Scanning People's Intentions
Here’s an article on a brain scanning technique that reads people’s intentions.
There’s not a lot of detail, but my guess is that it doesn’t work very well. But that’s not really the point. If it doesn’t work today, it will in five, ten, twenty years; it will work eventually.
What we need to do, today, is debate the legality and ethics of these sorts of interrogations:
“These techniques are emerging and we need an ethical debate about the implications, so that one day we’re not surprised and overwhelmed and caught on the wrong foot by what they can do. These things are going to come to us in the next few years and we should really be prepared,” Professor Haynes told the Guardian.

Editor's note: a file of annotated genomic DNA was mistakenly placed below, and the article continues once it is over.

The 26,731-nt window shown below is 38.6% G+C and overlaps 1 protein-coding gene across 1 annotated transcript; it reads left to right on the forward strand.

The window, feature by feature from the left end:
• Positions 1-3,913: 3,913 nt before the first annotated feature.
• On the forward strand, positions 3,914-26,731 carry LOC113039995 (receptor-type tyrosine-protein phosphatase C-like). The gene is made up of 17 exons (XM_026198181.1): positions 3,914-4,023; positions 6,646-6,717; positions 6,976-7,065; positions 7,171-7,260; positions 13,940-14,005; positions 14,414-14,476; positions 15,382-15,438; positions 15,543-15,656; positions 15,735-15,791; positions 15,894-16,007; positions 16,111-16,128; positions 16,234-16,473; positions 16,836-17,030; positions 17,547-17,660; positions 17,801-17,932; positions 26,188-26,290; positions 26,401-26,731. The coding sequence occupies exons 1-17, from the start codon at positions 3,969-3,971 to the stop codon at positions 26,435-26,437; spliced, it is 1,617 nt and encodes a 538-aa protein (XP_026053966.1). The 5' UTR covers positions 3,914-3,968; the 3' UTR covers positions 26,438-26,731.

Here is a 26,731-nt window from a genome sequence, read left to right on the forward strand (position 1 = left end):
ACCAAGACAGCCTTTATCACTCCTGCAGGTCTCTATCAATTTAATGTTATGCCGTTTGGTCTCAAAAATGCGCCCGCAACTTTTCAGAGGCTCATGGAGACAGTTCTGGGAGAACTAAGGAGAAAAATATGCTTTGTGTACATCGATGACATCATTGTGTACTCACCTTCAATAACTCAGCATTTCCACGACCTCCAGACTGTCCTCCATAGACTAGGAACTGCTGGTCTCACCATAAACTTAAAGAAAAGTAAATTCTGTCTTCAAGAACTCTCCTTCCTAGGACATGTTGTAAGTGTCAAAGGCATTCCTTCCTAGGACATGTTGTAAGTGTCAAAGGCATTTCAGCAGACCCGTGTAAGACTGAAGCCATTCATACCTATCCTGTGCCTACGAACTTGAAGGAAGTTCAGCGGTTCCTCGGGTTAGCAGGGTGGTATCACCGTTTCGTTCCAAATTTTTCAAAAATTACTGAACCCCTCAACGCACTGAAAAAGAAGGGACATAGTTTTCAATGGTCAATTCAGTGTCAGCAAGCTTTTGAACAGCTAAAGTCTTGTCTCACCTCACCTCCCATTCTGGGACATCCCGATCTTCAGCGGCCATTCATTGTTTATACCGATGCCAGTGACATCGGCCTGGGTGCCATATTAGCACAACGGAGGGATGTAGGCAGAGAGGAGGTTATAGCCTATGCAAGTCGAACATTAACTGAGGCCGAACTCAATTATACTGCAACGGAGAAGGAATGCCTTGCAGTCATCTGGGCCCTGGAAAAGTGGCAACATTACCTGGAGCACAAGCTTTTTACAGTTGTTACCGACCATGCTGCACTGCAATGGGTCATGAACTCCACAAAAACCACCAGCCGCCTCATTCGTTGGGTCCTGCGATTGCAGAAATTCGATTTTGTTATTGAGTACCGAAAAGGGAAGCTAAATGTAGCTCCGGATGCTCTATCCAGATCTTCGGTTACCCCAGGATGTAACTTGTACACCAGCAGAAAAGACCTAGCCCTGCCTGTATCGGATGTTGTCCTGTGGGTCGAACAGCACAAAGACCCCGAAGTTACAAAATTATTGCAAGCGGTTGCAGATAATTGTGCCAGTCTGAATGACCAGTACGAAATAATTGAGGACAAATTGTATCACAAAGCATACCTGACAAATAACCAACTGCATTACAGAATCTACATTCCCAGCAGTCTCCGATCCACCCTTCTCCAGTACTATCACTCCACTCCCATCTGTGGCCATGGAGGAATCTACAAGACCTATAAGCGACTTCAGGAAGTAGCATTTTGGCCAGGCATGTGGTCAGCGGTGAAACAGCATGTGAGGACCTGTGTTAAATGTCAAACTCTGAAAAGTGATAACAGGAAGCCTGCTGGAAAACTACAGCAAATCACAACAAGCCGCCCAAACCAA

The use of brain scanners to judge whether people are likely to commit crimes is a contentious issue that society should tackle now, according to Prof Haynes. “We see the danger that this might become compulsory one day, but we have to be aware that if we prohibit it, we are also denying people who aren’t going to commit any crime the possibility of proving their innocence.”
More discussion along these lines is in the article. And I wrote about this sort of thing in 2005, in the context of Judge Roberts’ confirmation hearings.